mulling things over, self-talk

Practicing to practice

I was irked with myself today, because I didn’t practice (apart from the non-practice practice of uttanasana on the kitchen counter).  I told my sister I thought I should be practicing daily to get ready for YoMo.  She laughed at me.  “It’s YoMo that’s supposed to jump start your daily practice.  You don’t need to practice for it.”

She’s right.  I suppose if I didn’t do yoga several times a week it would be a good idea to get in the habit before YoMo, but maybe not even that.  Sometimes I’m too hard on myself.

Another of my sisters encountered this great thing in a book by Sylvia Boorstin:

“I continue to suffer, tumbling around in stories of discontent, until I catch myself, and stop, and allow myself to know, and deeply feel, that I am frightened or confused or disappointed or angry or tired or ashamed or sad–that “I’m in pain!” Then my own good heart, out of compassion, takes care of me. It all happens when I am able to say to myself (I honestly do use these words), “Sweetheart, you are in pain. Relax. Take a breath. Let’s pay attention to what is happening. Then we’ll figure out what to do.”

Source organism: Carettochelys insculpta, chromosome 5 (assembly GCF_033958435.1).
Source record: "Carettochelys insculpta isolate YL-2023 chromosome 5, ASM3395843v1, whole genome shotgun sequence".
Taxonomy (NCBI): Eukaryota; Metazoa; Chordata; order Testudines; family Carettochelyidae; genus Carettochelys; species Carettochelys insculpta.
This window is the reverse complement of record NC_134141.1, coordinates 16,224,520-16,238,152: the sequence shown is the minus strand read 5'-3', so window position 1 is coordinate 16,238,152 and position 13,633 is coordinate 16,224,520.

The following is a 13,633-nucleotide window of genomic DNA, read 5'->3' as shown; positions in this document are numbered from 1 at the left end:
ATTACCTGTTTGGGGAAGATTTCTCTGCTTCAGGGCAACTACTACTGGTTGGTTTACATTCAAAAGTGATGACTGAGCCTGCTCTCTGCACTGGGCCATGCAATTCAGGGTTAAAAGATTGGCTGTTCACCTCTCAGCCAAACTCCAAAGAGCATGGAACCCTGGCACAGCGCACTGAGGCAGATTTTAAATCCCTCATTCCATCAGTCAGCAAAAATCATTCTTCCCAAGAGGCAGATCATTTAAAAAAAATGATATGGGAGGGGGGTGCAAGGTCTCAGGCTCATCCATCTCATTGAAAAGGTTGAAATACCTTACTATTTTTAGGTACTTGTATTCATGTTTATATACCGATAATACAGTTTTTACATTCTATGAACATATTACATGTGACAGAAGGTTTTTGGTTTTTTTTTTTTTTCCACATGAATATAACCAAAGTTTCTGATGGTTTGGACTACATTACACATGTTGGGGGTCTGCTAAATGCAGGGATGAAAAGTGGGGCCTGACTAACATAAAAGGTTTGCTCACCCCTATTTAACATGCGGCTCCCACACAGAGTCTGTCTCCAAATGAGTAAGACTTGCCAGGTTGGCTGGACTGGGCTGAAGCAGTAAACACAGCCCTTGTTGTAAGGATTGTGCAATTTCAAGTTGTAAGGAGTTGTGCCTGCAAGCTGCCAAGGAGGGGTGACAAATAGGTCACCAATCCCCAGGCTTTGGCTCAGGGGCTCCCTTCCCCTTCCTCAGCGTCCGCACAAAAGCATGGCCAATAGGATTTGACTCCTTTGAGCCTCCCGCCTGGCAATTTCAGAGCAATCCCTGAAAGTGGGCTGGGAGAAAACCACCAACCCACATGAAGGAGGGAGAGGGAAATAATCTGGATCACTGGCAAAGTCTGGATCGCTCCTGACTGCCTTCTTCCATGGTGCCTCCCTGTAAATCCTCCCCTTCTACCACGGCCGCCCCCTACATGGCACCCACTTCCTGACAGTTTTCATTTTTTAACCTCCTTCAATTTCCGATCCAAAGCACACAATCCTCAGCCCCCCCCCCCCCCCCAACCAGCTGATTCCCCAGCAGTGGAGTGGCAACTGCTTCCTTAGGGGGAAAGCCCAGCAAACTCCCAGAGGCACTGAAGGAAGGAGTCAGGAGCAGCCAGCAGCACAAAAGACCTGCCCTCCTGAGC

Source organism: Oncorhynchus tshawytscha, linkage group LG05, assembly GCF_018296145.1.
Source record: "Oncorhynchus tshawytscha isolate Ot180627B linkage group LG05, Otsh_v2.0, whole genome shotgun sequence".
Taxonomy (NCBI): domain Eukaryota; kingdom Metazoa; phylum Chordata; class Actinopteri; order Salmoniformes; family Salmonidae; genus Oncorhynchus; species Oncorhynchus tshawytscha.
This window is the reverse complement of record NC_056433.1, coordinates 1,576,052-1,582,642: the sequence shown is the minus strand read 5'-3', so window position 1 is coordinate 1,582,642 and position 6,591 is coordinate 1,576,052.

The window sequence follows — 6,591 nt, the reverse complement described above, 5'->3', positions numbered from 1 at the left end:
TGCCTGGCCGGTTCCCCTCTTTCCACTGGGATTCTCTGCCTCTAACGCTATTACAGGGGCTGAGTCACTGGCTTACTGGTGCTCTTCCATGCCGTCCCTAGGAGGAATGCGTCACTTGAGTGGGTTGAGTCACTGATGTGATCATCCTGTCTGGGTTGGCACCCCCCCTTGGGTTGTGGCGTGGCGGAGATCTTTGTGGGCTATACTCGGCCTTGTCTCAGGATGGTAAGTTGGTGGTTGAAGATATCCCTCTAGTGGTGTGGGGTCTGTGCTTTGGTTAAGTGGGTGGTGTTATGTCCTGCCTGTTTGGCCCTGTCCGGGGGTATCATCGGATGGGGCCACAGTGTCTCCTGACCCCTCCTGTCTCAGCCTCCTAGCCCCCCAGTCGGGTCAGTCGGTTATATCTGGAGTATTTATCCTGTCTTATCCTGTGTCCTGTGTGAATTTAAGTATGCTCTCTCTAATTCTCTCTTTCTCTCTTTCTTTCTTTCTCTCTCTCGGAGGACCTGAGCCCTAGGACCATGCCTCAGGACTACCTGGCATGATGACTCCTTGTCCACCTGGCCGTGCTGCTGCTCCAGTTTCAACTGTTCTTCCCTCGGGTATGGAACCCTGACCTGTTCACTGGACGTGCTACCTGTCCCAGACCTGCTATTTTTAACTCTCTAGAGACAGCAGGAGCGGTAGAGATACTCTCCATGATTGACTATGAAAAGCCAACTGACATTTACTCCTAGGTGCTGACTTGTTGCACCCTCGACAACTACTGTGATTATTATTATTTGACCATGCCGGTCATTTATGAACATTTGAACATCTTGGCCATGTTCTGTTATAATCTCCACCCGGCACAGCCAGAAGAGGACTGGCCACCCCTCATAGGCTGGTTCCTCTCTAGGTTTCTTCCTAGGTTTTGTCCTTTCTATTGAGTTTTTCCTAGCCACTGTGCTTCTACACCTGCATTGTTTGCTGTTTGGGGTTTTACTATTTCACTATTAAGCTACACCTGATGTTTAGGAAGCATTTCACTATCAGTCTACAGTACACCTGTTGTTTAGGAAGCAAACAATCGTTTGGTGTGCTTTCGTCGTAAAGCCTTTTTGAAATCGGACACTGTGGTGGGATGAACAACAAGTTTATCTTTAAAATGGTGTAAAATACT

>From Happiness is an inside job: Practicing for a joyful life, by Sylvia Boorstein, p. 9-10.

She goes on to say that in these rescue phrases she is giving herself three instructions:
Take a breath.
Pay attention to what is happening.

It’s important that she calls herself “sweetheart” in this instruction: “‘Sweetheart’ reminds me that it isn’t my fault that my mind is embittered, that something has upset it, that I’m in pain. Even if I see that the source of my suffering is my own mind’s refusing to accommodate to its challenge, I can still feel compassionate about that. No one purposely suffers.” (p. 12)

It helps to remember this.

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